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How Does a Water Softener Work?

water softener

Written by Cory Stutzman

Curious about how a water softener works? Here’s a simple explanation!

From the Kinetico Website: Hard water is softened by removing the calcium and magnesium it contains. When hard water passes through the softening system’s resin bed, the calcium and magnesium (hardness) ions are removed through an ion exchange process, so only softened water passes through to your home. Once the resin bed fills up with hardness ions, it must be regenerated (cleaned). Salt is typically used in the regeneration process and restores the resin to a “clean” state so the ion exchange process can begin again.

Pretty simple, right? Well, if you’re not fully versed on resin beds, ion exchange, or the process of regeneration, this might still be a little confusing.

Popular Mechanics refers to water as a tool. It’s “a fluid medium that carries material from one place to the next…and one of the reasons it does this job well is that it’s very good at holding things, either by suspending them or dissolving them”. There are usually dangerous chemicals that make groundwater unfit to drink. There are also harmless minerals that make your water “hard” and can cause problems in the home.

Hard water doesn’t dissolve soaps effectively, so more is required to do the job. It causes soap to “cling” to your skin and hair, causing dryness and other undesirable effects. Laundry soaps used in hard water can leave behind traces of dirt and other bacteria; clothes and other fabrics probably aren’t getting as clean as you think they are. Calcium and magnesium deposits found in hard water can build up in pipes and generate scale buildup in water heaters and, over time, ruin both.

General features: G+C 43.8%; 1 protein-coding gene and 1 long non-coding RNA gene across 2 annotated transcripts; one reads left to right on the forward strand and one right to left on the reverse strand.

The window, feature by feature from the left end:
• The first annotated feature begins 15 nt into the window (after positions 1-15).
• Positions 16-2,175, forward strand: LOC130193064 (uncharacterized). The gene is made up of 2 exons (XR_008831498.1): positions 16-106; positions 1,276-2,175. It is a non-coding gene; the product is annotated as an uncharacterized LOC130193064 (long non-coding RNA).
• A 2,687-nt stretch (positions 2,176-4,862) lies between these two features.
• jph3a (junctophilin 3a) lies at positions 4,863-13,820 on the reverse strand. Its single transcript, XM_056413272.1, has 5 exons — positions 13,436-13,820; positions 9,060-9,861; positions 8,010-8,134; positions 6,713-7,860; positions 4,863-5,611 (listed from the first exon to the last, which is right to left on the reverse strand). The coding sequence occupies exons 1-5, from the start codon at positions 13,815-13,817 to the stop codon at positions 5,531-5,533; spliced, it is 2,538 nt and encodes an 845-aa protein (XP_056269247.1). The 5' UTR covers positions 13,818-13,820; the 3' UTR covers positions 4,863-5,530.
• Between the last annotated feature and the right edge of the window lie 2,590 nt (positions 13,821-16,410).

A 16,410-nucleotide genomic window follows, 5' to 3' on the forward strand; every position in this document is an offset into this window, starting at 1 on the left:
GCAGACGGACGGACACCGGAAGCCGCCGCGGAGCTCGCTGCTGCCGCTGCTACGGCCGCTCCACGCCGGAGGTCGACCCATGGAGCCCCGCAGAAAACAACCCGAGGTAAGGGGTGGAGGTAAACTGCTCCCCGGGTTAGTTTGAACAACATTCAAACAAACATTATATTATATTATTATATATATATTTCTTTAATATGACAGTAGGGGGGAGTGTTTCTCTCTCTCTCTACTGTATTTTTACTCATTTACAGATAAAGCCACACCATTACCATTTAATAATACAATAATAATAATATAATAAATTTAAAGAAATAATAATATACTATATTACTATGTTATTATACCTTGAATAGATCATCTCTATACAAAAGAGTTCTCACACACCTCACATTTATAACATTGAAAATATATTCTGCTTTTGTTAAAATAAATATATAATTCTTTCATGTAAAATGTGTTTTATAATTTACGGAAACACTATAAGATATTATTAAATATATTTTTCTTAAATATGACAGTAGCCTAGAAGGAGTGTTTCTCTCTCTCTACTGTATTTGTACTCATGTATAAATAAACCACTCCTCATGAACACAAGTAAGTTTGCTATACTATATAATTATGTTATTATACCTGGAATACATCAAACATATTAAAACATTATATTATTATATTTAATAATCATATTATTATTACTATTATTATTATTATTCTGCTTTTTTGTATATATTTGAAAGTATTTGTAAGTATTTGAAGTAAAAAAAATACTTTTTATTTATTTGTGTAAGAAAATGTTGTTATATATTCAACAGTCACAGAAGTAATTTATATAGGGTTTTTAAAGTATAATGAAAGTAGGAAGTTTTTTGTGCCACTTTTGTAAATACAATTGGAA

So what do water softeners actually do? Popular Mechanics makes it easy to understand – “they trade the minerals for something else, in most cases sodium”. This is the ion exchange process. The water softener’s mineral tank contains resin (polystyrene beads) which carry a negative charge. Calcium and magnesium in water both carry positive charges. The minerals latch on to the resin as the water passes through the mineral tank and these positive charges are then replaced with the positive charges found in the sodium from a strong brine solution, which is created in a separate brine tank using water softener salt and back-washed into the mineral tank. The sodium basically drives out the calcium and magnesium from the beads, resulting in sodium rich ions. The sodium attaches to the resin, replacing the calcium and magnesium, and the “hard” minerals go down the drain. Once this cycle is complete, the mineral tank is flushed of excess brine and the brine tank is refilled.

Hopefully this explanation helps without bringing back too many memories of high school chemistry class. If you would like more information on how a water softener can benefit your life, please contact your local Water Specialist with questions.

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